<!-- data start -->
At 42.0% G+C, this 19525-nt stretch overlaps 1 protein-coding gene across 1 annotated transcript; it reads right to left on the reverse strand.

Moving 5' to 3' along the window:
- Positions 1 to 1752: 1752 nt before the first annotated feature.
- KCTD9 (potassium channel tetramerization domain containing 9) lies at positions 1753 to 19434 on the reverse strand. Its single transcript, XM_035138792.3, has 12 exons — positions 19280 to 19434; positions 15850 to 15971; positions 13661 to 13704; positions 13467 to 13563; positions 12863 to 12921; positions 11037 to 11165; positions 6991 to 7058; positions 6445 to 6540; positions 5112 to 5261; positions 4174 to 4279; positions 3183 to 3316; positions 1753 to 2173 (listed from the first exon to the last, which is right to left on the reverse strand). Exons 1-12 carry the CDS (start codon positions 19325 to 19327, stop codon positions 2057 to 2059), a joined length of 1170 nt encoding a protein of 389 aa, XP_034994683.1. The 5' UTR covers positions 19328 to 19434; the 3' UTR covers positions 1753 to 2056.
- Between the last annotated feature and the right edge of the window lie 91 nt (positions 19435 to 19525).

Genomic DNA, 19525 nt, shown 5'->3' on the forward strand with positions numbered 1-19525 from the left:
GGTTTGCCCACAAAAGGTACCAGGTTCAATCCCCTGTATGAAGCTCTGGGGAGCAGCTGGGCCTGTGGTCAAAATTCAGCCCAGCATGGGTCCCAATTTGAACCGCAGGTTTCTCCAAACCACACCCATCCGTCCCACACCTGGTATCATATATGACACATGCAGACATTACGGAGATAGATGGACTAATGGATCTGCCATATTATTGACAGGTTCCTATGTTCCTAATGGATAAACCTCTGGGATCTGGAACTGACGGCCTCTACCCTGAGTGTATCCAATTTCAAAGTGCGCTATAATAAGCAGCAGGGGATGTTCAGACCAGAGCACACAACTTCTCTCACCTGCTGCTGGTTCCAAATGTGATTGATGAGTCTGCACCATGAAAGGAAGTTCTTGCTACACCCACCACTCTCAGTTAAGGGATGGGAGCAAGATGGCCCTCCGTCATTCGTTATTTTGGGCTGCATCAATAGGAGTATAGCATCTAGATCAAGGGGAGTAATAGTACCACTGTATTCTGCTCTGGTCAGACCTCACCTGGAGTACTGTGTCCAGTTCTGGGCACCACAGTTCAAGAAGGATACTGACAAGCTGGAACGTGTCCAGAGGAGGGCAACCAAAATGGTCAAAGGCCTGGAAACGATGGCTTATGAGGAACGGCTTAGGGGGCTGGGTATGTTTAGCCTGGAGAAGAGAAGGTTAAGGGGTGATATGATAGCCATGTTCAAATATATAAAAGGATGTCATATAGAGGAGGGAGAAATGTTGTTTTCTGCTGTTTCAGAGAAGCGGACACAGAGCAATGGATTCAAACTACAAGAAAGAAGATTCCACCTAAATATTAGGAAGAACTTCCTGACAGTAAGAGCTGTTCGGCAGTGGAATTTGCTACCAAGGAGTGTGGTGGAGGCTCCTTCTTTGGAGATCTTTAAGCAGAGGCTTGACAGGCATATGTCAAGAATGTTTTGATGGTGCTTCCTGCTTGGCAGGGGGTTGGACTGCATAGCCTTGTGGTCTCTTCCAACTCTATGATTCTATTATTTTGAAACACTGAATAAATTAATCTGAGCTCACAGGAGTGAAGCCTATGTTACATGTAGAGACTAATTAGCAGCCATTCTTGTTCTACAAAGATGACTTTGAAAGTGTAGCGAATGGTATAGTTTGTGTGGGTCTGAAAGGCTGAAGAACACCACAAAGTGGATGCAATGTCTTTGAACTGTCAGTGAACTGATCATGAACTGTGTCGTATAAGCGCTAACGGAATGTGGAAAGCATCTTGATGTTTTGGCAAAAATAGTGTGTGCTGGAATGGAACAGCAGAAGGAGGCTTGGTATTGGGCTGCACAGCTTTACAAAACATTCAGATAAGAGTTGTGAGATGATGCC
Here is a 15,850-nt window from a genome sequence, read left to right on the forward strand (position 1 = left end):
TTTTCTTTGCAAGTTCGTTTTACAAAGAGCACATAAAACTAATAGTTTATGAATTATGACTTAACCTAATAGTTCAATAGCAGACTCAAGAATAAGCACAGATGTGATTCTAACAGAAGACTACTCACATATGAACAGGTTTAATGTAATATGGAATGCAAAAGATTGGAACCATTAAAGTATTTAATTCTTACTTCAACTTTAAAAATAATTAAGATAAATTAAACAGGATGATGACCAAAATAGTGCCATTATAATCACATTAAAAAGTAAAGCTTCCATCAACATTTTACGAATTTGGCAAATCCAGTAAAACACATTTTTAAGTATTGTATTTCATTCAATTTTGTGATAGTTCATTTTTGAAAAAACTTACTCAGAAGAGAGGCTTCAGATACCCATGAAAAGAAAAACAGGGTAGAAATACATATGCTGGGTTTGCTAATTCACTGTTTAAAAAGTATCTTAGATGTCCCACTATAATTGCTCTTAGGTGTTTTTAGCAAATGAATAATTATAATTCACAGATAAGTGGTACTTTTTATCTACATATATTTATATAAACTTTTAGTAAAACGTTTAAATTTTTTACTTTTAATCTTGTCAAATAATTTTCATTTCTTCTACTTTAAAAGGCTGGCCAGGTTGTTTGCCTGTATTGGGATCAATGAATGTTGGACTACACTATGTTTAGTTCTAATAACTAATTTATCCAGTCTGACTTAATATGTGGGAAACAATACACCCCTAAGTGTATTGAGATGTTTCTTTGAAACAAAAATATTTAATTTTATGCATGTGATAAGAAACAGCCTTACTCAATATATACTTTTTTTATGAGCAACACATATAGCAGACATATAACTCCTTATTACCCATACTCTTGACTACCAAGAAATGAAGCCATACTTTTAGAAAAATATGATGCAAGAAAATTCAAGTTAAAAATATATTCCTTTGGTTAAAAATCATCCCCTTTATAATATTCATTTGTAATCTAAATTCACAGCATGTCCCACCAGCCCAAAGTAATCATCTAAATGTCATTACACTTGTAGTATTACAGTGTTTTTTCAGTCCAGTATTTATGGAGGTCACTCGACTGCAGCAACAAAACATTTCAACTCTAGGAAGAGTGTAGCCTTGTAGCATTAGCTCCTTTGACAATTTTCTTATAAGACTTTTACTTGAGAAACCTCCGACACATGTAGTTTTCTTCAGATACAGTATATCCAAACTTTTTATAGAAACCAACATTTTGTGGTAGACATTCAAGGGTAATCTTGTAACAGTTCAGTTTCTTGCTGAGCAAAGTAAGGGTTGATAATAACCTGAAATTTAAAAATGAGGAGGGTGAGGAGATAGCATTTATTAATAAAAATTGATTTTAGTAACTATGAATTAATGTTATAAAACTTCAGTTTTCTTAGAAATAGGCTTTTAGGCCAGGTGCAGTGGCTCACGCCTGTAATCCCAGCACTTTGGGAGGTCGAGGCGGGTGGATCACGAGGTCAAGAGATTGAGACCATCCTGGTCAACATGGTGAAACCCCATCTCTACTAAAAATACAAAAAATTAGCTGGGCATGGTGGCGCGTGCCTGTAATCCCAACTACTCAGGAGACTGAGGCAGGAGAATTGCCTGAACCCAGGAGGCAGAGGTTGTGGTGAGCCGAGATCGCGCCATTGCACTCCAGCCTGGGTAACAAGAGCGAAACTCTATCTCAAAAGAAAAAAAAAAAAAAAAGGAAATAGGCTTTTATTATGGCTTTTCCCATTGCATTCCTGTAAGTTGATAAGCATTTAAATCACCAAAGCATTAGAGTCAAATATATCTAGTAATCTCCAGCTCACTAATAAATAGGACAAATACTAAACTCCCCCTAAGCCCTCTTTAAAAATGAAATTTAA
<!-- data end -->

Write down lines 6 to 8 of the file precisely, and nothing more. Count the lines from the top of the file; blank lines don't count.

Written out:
Genomic DNA, 19525 nt, shown 5'->3' on the forward strand with positions numbered 1-19525 from the left:
GGTTTGCCCACAAAAGGTACCAGGTTCAATCCCCTGTATGAAGCTCTGGGGAGCAGCTGGGCCTGTGGTCAAAATTCAGCCCAGCATGGGTCCCAATTTGAACCGCAGGTTTCTCCAAACCACACCCATCCGTCCCACACCTGGTATCATATATGACACATGCAGACATTACGGAGATAGATGGACTAATGGATCTGCCATATTATTGACAGGTTCCTATGTTCCTAATGGATAAACCTCTGGGATCTGGAACTGACGGCCTCTACCCTGAGTGTATCCAATTTCAAAGTGCGCTATAATAAGCAGCAGGGGATGTTCAGACCAGAGCACACAACTTCTCTCACCTGCTGCTGGTTCCAAATGTGATTGATGAGTCTGCACCATGAAAGGAAGTTCTTGCTACACCCACCACTCTCAGTTAAGGGATGGGAGCAAGATGGCCCTCCGTCATTCGTTATTTTGGGCTGCATCAATAGGAGTATAGCATCTAGATCAAGGGGAGTAATAGTACCACTGTATTCTGCTCTGGTCAGACCTCACCTGGAGTACTGTGTCCAGTTCTGGGCACCACAGTTCAAGAAGGATACTGACAAGCTGGAACGTGTCCAGAGGAGGGCAACCAAAATGGTCAAAGGCCTGGAAACGATGGCTTATGAGGAACGGCTTAGGGGGCTGGGTATGTTTAGCCTGGAGAAGAGAAGGTTAAGGGGTGATATGATAGCCATGTTCAAATATATAAAAGGATGTCATATAGAGGAGGGAGAAATGTTGTTTTCTGCTGTTTCAGAGAAGCGGACACAGAGCAATGGATTCAAACTACAAGAAAGAAGATTCCACCTAAATATTAGGAAGAACTTCCTGACAGTAAGAGCTGTTCGGCAGTGGAATTTGCTACCAAGGAGTGTGGTGGAGGCTCCTTCTTTGGAGATCTTTAAGCAGAGGCTTGACAGGCATATGTCAAGAATGTTTTGATGGTGCTTCCTGCTTGGCAGGGGGTTGGACTGCATAGCCTTGTGGTCTCTTCCAACTCTATGATTCTATTATTTTGAAACACTGAATAAATTAATCTGAGCTCACAGGAGTGAAGCCTATGTTACATGTAGAGACTAATTAGCAGCCATTCTTGTTCTACAAAGATGACTTTGAAAGTGTAGCGAATGGTATAGTTTGTGTGGGTCTGAAAGGCTGAAGAACACCACAAAGTGGATGCAATGTCTTTGAACTGTCAGTGAACTGATCATGAACTGTGTCGTATAAGCGCTAACGGAATGTGGAAAGCATCTTGATGTTTTGGCAAAAATAGTGTGTGCTGGAATGGAACAGCAGAAGGAGGCTTGGTATTGGGCTGCACAGCTTTACAAAACATTCAGATAAGAGTTGTGAGATGATGCC
Here is a 15,850-nt window from a genome sequence, read left to right on the forward strand (position 1 = left end):